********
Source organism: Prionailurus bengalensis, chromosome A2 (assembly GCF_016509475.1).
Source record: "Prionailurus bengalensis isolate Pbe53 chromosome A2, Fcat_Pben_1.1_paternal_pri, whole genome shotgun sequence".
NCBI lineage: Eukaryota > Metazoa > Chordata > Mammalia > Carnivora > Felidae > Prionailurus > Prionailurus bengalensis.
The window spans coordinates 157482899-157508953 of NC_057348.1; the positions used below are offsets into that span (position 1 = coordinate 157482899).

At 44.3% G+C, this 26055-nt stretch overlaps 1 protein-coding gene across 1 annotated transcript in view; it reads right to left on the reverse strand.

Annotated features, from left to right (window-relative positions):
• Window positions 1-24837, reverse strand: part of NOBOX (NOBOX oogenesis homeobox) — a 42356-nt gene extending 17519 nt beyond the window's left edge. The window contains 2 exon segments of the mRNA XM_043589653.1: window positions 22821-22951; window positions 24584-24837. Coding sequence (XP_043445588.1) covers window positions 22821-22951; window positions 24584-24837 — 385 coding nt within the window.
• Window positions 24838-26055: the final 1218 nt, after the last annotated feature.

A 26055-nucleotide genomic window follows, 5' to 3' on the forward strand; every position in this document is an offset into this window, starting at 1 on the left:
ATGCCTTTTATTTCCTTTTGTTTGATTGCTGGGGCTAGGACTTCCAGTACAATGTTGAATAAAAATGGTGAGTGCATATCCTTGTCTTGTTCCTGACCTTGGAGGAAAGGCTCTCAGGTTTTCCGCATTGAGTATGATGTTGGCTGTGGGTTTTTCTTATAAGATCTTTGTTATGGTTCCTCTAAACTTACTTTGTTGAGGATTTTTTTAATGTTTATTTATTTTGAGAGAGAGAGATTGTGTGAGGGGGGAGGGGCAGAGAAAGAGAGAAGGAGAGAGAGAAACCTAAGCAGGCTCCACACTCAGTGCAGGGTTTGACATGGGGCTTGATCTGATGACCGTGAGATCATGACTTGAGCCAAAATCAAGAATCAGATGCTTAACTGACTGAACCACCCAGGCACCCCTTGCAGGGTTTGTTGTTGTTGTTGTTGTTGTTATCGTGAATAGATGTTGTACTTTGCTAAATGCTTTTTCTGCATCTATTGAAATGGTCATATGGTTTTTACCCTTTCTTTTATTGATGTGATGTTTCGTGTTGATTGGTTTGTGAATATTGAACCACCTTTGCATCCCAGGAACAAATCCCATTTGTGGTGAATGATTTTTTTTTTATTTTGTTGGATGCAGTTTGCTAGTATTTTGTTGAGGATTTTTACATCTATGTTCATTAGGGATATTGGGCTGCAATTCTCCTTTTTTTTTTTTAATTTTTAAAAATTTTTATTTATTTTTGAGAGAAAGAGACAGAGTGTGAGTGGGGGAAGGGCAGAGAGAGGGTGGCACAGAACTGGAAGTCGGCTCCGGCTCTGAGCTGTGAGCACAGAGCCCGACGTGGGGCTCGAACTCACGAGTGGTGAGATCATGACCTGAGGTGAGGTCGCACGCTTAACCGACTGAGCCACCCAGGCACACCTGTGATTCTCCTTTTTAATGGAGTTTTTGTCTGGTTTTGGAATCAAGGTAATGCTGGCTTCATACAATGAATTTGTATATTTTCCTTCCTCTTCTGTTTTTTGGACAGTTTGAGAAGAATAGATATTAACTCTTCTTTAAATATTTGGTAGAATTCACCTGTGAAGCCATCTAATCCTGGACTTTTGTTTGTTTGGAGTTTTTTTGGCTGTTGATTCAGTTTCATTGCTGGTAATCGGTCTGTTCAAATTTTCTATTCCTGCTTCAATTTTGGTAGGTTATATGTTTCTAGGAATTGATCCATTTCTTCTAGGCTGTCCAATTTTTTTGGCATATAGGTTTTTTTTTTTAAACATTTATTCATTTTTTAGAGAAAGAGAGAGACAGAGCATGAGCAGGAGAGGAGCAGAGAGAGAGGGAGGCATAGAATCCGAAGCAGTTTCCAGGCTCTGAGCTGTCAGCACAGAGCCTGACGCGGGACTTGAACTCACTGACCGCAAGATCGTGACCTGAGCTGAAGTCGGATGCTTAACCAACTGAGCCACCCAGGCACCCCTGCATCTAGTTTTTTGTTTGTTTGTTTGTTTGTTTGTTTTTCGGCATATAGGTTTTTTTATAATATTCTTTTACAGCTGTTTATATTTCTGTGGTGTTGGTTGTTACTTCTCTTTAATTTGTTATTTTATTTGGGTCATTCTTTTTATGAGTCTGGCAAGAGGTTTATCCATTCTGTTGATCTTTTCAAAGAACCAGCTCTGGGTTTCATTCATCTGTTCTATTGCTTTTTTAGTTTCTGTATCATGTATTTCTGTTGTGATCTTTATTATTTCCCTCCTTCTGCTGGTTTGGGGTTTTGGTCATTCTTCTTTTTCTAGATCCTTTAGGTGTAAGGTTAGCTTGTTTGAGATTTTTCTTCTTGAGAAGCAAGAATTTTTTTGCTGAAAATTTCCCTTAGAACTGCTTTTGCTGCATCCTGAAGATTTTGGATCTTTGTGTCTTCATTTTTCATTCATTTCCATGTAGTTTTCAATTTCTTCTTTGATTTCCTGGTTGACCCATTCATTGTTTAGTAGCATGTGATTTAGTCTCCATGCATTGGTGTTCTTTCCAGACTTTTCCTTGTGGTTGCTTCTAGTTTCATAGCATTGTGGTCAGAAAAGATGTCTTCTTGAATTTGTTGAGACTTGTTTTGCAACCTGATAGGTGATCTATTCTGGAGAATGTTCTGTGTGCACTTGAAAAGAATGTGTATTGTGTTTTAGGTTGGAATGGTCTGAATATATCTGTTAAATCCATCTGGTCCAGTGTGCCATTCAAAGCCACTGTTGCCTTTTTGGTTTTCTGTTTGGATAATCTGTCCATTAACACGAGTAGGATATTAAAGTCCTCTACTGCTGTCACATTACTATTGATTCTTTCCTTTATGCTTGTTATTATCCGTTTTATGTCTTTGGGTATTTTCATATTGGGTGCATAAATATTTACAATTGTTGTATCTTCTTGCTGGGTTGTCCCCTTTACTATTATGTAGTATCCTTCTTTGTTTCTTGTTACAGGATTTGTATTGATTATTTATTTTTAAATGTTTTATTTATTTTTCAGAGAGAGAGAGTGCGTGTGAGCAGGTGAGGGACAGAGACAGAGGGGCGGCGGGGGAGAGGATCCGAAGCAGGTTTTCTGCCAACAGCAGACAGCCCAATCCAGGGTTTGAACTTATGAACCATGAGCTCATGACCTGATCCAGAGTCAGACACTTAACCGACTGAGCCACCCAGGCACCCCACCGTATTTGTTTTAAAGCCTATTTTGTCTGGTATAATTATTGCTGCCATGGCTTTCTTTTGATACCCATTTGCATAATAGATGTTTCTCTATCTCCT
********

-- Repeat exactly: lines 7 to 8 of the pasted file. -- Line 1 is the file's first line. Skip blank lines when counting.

• Window positions 1-24837, reverse strand: part of NOBOX (NOBOX oogenesis homeobox) — a 42356-nt gene extending 17519 nt beyond the window's left edge. The window contains 2 exon segments of the mRNA XM_043589653.1: window positions 22821-22951; window positions 24584-24837. Coding sequence (XP_043445588.1) covers window positions 22821-22951; window positions 24584-24837 — 385 coding nt within the window.
• Window positions 24838-26055: the final 1218 nt, after the last annotated feature.